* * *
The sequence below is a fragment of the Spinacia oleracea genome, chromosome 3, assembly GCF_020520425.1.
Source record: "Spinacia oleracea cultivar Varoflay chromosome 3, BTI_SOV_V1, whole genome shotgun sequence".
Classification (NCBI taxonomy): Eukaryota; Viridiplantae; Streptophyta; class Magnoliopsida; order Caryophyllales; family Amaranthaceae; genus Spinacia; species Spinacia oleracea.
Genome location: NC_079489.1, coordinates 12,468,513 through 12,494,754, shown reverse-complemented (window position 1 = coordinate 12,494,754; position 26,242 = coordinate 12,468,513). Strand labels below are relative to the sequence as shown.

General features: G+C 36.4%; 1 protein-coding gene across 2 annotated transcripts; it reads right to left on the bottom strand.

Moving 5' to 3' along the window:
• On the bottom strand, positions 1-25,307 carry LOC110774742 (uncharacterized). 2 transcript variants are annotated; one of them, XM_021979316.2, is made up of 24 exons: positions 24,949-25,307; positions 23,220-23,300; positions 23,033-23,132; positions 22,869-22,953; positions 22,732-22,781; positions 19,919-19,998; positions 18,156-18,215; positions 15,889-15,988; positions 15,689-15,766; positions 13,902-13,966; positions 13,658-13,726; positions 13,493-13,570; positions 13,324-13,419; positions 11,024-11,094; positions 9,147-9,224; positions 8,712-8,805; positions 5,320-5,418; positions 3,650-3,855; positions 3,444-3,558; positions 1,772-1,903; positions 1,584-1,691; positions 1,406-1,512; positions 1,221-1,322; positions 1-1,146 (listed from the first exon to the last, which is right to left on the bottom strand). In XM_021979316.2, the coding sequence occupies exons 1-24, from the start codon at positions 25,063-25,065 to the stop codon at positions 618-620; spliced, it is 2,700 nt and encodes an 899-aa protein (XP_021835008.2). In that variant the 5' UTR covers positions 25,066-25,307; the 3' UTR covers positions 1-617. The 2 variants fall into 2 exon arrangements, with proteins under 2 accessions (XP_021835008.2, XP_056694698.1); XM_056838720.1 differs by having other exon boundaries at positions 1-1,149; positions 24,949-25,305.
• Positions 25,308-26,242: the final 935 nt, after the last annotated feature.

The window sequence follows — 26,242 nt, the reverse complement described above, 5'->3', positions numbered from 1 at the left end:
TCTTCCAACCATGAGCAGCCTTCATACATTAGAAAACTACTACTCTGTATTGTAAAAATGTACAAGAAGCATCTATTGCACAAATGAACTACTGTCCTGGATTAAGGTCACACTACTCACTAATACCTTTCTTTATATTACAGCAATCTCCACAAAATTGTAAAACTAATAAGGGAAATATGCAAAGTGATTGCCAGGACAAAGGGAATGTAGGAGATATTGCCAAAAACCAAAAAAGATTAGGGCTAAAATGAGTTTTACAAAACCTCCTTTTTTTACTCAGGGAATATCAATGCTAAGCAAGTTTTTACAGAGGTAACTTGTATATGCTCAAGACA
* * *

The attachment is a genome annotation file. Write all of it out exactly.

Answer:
The sequence below is a fragment of the Spinacia oleracea genome, chromosome 3, assembly GCF_020520425.1.
Source record: "Spinacia oleracea cultivar Varoflay chromosome 3, BTI_SOV_V1, whole genome shotgun sequence".
Classification (NCBI taxonomy): Eukaryota; Viridiplantae; Streptophyta; class Magnoliopsida; order Caryophyllales; family Amaranthaceae; genus Spinacia; species Spinacia oleracea.
Genome location: NC_079489.1, coordinates 12,468,513 through 12,494,754, shown reverse-complemented (window position 1 = coordinate 12,494,754; position 26,242 = coordinate 12,468,513). Strand labels below are relative to the sequence as shown.

General features: G+C 36.4%; 1 protein-coding gene across 2 annotated transcripts; it reads right to left on the bottom strand.

Moving 5' to 3' along the window:
• On the bottom strand, positions 1-25,307 carry LOC110774742 (uncharacterized). 2 transcript variants are annotated; one of them, XM_021979316.2, is made up of 24 exons: positions 24,949-25,307; positions 23,220-23,300; positions 23,033-23,132; positions 22,869-22,953; positions 22,732-22,781; positions 19,919-19,998; positions 18,156-18,215; positions 15,889-15,988; positions 15,689-15,766; positions 13,902-13,966; positions 13,658-13,726; positions 13,493-13,570; positions 13,324-13,419; positions 11,024-11,094; positions 9,147-9,224; positions 8,712-8,805; positions 5,320-5,418; positions 3,650-3,855; positions 3,444-3,558; positions 1,772-1,903; positions 1,584-1,691; positions 1,406-1,512; positions 1,221-1,322; positions 1-1,146 (listed from the first exon to the last, which is right to left on the bottom strand). In XM_021979316.2, the coding sequence occupies exons 1-24, from the start codon at positions 25,063-25,065 to the stop codon at positions 618-620; spliced, it is 2,700 nt and encodes an 899-aa protein (XP_021835008.2). In that variant the 5' UTR covers positions 25,066-25,307; the 3' UTR covers positions 1-617. The 2 variants fall into 2 exon arrangements, with proteins under 2 accessions (XP_021835008.2, XP_056694698.1); XM_056838720.1 differs by having other exon boundaries at positions 1-1,149; positions 24,949-25,305.
• Positions 25,308-26,242: the final 935 nt, after the last annotated feature.

The window sequence follows — 26,242 nt, the reverse complement described above, 5'->3', positions numbered from 1 at the left end:
TCTTCCAACCATGAGCAGCCTTCATACATTAGAAAACTACTACTCTGTATTGTAAAAATGTACAAGAAGCATCTATTGCACAAATGAACTACTGTCCTGGATTAAGGTCACACTACTCACTAATACCTTTCTTTATATTACAGCAATCTCCACAAAATTGTAAAACTAATAAGGGAAATATGCAAAGTGATTGCCAGGACAAAGGGAATGTAGGAGATATTGCCAAAAACCAAAAAAGATTAGGGCTAAAATGAGTTTTACAAAACCTCCTTTTTTTACTCAGGGAATATCAATGCTAAGCAAGTTTTTACAGAGGTAACTTGTATATGCTCAAGACA